Israel has vowed to hit Hamas leaders "wherever they are" and accelerate work on its West Bank barrier after the deadliest suicide bombings for months.
Both bombers are said to have come from Hebron in the West Bank
Near-simultaneous explosions on two buses in Beersheba, southern Israel, killed 16 in attacks claimed by Hamas.
The militants said they were avenging the deaths of two of their leaders.
An Israeli helicopter fired a missile in the Gaza Strip after soldiers demolished housing connected to the two Palestinians named as the bombers.
The helicopter fired at least one missile in the direction of the Khan Yunis refugee camp in the south of the Gaza Strip on Wednesday evening as Israeli ground troops manoeuvred nearby, Palestinian witnesses said.
There were no confirmed reports of casualties.
Correspondents say that, since the deaths of Ahmed Yassin and Abdel Aziz al-Rantissi in March and April, Israel had put on hold further killings of high-echelon Hamas figures.
"The policy now is to hit Hamas leaders wherever they are," a senior security source is quoted as saying on Wednesday.
Israeli officials are pointing the finger of blame at Syria, where Hamas political chief Khaled Meshaal has since emerged as the movement's undisputed leader.
The local leaders in Gaza, Mahmoud al-Zahhar and Ismail Haniyeh, have gone underground since the Yassin and Rantissi assassinations.
Israeli forces closed off Hebron overnight and blew up the home of Ahmed Qawasmeh, one of the bombers who struck in Beersheba.
Troops also partially demolished the house of the second suicide bomber, Nassem Jabari. However, they did not dynamite the building for fear that it could wreck other families' homes as well, reports said.
It was the first time Beersheba has been hit by bombers
The Palestinian Authority has condemned the attacks - the first suicide bombings in Israel since March.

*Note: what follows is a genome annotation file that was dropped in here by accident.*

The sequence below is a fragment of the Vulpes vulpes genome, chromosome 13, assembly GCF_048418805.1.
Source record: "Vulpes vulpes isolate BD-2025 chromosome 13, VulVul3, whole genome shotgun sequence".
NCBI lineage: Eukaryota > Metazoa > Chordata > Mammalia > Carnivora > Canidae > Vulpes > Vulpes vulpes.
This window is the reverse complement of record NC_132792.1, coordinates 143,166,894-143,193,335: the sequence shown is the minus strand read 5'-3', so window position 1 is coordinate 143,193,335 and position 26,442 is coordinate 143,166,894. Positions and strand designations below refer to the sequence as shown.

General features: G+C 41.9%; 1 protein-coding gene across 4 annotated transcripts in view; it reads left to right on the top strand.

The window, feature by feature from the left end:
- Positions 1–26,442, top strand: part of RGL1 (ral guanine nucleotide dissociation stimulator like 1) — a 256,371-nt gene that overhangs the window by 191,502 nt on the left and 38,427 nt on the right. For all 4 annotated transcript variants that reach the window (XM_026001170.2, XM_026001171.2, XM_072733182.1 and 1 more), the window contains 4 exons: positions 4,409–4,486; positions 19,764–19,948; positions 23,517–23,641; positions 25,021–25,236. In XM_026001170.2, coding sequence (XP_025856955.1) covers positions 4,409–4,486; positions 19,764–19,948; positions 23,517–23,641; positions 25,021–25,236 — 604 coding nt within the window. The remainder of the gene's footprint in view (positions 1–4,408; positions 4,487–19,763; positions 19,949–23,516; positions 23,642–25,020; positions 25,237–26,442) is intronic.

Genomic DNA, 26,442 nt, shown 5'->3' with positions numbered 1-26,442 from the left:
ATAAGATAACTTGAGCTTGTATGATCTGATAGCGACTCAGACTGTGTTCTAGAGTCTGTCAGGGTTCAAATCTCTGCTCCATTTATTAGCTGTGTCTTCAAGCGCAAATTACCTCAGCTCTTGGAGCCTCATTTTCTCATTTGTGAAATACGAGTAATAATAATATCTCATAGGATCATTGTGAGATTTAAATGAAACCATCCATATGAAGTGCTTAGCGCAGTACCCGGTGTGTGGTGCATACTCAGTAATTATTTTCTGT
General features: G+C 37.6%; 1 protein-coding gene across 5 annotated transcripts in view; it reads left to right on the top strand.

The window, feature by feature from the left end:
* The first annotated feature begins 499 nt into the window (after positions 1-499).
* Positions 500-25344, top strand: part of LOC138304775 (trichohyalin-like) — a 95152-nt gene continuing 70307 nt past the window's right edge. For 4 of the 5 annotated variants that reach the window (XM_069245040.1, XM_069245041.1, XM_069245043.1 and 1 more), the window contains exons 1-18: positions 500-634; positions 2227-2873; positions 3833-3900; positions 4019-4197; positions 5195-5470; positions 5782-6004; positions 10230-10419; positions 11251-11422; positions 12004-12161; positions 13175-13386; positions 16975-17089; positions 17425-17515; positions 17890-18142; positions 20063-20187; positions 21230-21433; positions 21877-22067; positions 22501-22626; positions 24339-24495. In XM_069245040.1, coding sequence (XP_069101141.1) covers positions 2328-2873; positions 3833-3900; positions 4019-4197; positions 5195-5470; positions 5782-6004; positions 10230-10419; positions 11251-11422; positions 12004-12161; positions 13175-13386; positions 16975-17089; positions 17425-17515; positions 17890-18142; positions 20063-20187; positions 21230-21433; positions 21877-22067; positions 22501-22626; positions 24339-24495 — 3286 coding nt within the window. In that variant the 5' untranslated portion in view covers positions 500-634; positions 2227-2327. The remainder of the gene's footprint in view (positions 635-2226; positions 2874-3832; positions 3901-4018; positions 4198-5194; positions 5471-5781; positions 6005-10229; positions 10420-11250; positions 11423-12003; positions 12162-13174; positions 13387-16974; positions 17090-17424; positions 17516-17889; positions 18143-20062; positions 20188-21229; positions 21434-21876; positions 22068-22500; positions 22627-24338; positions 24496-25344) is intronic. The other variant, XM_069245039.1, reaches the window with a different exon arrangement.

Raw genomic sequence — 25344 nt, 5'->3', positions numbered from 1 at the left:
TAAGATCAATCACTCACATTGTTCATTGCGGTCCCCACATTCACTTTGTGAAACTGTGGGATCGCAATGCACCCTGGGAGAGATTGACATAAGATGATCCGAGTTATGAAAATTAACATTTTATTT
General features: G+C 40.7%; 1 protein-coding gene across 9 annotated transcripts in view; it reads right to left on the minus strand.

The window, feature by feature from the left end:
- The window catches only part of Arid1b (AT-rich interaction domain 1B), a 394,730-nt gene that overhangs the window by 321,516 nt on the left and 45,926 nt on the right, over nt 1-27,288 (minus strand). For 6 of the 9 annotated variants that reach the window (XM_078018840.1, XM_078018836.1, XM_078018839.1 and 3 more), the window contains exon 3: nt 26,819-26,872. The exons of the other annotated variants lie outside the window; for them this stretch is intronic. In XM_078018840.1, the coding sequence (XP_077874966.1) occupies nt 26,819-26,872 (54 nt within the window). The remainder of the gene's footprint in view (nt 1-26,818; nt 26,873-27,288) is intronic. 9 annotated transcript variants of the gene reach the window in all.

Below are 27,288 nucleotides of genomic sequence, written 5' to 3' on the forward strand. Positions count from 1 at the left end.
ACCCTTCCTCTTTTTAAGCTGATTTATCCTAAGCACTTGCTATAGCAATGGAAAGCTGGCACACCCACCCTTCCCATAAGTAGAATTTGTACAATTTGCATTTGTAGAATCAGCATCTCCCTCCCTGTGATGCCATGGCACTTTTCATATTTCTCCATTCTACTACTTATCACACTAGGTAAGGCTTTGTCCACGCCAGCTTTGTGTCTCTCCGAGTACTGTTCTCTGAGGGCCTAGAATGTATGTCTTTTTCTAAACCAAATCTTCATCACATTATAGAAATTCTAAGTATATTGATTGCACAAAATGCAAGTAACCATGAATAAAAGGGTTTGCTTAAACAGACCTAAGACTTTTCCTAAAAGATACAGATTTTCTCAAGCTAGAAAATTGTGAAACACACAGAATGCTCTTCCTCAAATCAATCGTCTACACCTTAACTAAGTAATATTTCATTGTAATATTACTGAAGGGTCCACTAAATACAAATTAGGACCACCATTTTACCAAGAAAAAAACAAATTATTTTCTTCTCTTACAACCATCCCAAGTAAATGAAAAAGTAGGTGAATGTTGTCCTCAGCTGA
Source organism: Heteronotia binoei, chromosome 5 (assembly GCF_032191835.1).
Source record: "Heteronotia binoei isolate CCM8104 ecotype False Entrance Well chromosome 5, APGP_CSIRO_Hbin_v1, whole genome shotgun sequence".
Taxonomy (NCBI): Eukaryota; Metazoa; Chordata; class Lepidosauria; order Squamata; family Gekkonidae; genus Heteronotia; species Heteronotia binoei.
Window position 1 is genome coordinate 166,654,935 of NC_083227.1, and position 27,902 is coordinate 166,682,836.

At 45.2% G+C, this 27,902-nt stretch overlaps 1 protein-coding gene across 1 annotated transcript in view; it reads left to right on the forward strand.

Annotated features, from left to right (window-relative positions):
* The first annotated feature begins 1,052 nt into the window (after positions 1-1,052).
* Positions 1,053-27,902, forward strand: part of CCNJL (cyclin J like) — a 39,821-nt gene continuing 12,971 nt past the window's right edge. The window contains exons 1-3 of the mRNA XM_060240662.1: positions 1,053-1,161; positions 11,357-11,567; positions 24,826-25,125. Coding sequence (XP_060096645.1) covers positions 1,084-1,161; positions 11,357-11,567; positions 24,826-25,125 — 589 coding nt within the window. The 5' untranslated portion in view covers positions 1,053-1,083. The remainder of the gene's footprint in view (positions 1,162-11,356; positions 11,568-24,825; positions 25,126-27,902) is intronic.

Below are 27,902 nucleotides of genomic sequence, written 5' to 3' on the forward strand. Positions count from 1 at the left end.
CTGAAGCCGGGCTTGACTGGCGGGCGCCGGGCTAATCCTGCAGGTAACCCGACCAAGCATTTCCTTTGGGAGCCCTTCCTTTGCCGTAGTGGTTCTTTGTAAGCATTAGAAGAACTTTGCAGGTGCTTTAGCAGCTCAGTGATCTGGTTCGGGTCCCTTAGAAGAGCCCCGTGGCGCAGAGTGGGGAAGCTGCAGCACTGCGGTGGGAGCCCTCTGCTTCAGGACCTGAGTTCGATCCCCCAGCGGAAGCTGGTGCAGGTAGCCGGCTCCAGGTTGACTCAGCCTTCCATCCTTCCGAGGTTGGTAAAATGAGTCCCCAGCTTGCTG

But in Gaza, thousands of Hamas supporters celebrated, saying their slain leaders could "now rest in peace".
Suicide bombers have killed hundreds of people in Israel since the start of the of the Palestinian uprising nearly four years ago.
It has become a standard Israeli tactic in the wake of a suicide bombing to destroy the bombers' homes.
Tuesday's attacks shattered a period of relative calm inside Israel, which officials put down to the construction of the West Bank barrier and repeated attacks against militant groups.
Prime Minister Ariel Sharon called a late-night security meeting after the bombings.
His chief spokesman, Ranaan Gissin, is quoted as saying that work on the southern part of the West Bank barrier will now be speeded up.
"If there was a fence in that area, it would have been much harder to get into Beersheba from Hebron," Mr Gissin is quoted as saying to the AFP news agency.
The Israeli government has come in for heavy criticism over the barrier's route, with the International Court of Justice ruling that parts built on occupied land are illegal and should be torn down.
Sources close to Palestinian leader Yasser Arafat said the Israelis had been looking for excuse to continue with the construction.
Mr Arafat condemned the attack, saying operations that targeted Israeli civilians were against "the Palestinian national interest".